• progressing to sexual activity either on camping trips or outings or in the dormitory, first in the boy's own bed then at an escalated level in the accused's curtained off cubicle in the dormitory,
     
  • giving the boys plane rides,
     
  • taking them fishing, allowing them to drive a Boys Town car in the case of two of them, the Boys Town boat in the case of one of them, and a gift of a motorbike to another, seemingly as a form of reward after the sexual behaviour had commenced,
     
  • drinking alcohol, port, with some of the boys, either on trips away or in the accused's room, seemingly to disinhibit the boys."

The Evans trial, before Judge Robert Hulme, was scheduled to start in February 2008 but was adjourned for a while as police had located more alleged victims, making a total of seven boys. Eventually a single jury was selected, comprising five men and seven women.

Guilty verdict

The trial, including evidence plus legal submissions, spanned five weeks. The jury then spent a week behind closed doors considering its verdict, and that week co-incided with Pope Benedict's visit to Sydney for the Catholic Church's "World Youth Week". During Youth Week, there was much public discussion about youth abuse in the Catholic Church.

On Monday 21 July 2008, while the Evans jury was still "out", the Catholic Church authorities in Sydney held a media event at which the Pope apologised (during a private church service) for church sexual abuse. The Sydney church authorities selected four church-friendly victims to witness the Pope's apology. But no victims from Boys' Town were invited.

On 25 July 2008, four days after the Pope left Australia, the jury found Evans guilty.

What the judge said

In his sentencing remarks on 3 October 2008, Judge Robert Hulme said the offences were committed against troubled boys who were "more vulnerable than most", while two had been sexually abused previously. Evans exploited the power that he held over the boys, the judge said.

Judge Hulme said that the memory of Evans's abuse had haunted each of the victims ever since they left Boys' Town.
 

  • The judge said that one of the boys tried to burn his leg with "molten plastic" and later tried to cut off circulation in an attempt to have it amputated, following an episode when Evans ejaculated on him. The victim still bears the scars, Justice Hume said.
     
  • The judge referred to another victim who stated in evidence that he was sexually assaulted by Paul Evans in 1977 and afterwards "just went to bed and cried''. Evans told the boy to say nothing because he would not be believed. The teenager later ran away from Boys' Town and told his father but the father laughed at his son's claims in disbelief. As a response, the boy burned the family's house down and then had to live on the streets.

Judge Hulme said that the victims had explained credibly in court why they had not come forward earlier. Many of Evans's young victims, he said, would not have had the psychological resources to complain. And, he said, "even if a boy was to complain [at the time of the abuse] there was a fair chance nothing would come of it".

The judge said: "Who would believe that a priest would do such things to a boy in his care?"

Judge Hulme said that, in calculating the length of the jail sentence, he took into account the severity and frequency of the offences, the position of authority the priest held at Boys' Town and the possibility for his rehabilitation, which the judge described as "reasonable but not good". The judge said he took into account in sentencing that (according to the charges laid in court, dating up to 1988) "there is no suggestion that in the intervening period he has committed any further offences". At this remark, a gasp was heard in the court room, packed with Evans's victims. [In fact, police have received complaints about further offences allegedly committed by Evans while he was working in Victoria.]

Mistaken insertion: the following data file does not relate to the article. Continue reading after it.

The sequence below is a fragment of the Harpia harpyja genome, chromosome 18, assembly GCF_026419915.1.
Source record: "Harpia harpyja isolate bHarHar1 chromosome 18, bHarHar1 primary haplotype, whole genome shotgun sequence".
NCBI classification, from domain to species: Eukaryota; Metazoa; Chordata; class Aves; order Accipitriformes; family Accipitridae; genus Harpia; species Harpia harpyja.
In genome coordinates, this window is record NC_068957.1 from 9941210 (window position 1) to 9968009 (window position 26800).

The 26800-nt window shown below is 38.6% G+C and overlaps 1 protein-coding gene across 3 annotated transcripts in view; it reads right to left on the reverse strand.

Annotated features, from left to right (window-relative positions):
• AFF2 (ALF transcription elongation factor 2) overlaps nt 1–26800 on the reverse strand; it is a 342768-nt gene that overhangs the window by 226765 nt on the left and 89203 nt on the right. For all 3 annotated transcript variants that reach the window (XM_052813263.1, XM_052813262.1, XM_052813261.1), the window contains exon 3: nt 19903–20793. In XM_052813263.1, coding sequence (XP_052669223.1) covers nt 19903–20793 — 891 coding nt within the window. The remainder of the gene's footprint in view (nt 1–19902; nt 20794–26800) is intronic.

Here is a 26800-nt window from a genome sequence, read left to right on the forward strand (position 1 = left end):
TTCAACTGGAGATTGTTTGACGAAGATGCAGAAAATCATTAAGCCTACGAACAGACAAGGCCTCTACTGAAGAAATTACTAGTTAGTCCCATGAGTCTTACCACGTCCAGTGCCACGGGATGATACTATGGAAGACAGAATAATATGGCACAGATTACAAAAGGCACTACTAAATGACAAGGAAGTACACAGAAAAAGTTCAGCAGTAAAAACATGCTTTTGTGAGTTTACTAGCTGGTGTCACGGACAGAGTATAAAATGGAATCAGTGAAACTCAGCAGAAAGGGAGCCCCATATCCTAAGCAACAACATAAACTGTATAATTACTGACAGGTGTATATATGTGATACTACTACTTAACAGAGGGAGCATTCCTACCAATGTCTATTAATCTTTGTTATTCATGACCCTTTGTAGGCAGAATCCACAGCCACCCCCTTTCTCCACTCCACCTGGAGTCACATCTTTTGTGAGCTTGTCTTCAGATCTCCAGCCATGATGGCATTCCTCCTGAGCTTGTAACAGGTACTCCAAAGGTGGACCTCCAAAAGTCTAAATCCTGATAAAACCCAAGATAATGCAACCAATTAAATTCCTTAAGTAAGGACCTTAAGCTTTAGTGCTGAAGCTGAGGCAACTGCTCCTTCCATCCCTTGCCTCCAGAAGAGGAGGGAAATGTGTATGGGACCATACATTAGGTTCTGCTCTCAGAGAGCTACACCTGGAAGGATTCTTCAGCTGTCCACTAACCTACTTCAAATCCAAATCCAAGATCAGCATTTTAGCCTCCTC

Further victims

Evans's jail sentence in 2008 is merely for offences committed against seven of his victims within New South Wales. At this trial, a witness gave evidence about an offence that Evans allegedly committed within Victoria. The NSW court accepted this as "tendency" evidence, as the Victorian incident could not be dealt with by NSW courts.

Any complaints about Paul Evans in Victoria or South Australia would be investigated by Victorian or South Australian police. For example, any Victorian complainants could have a chat with the Sexual Offences and Child Abuse (SOCA) units of the Victoria Police. There are SOCA branches around Melbourne and in Victoria's provincial cities.

Any additional victims in New South Wales could begin by contacting CrimeStoppers or the Sutherland Detectives Office: 02 9542 0762.

Church apology

After Evans' jailing, some of his victims tackled the Australian office of the Salesian religious order about its negligence in turning Evans loose on vulnerable young people. Eventually, the Salesian headquarters provided a written apology. The apology, which appeared on the Salesians' website on 15 April 2009, was headed: "Apology to all the victims of Paul Evans from Fr. Frank Moloney, Provincial Superior of the Salesians".

The apology stated:

"As the Provincial Superior of all the Salesians in Australia and the Pacific, I am revulsed by the damage done to a group of young people by the sexual abuse perpetrated by Paul Evans while he was a Salesian. The fact that he performed these horrific acts while he was supposed to be living as a religious person and a Priest makes these offenses even more disgusting, and discouraging to all of us who do our best for young people.

"I sincerely apologise to all the victims of Paul Evans, many of whom I have met and have come to admire. I also want to apologise to their families, friends, and all who have stood by them in the difficult years subsequent to the offences.

"Paul Evans is now in jail, facing the legal consequences of his behaviour. This has happened because many of these men who have suffered at his hands have courageously pursued these matters in the courts. In the name of the Salesians, I join them in expressing satisfaction that Evans is now feeling the full weight of the law."

And the apology is not enough to constitute full justice for the victims of the Salesians' negligence regarding Evans.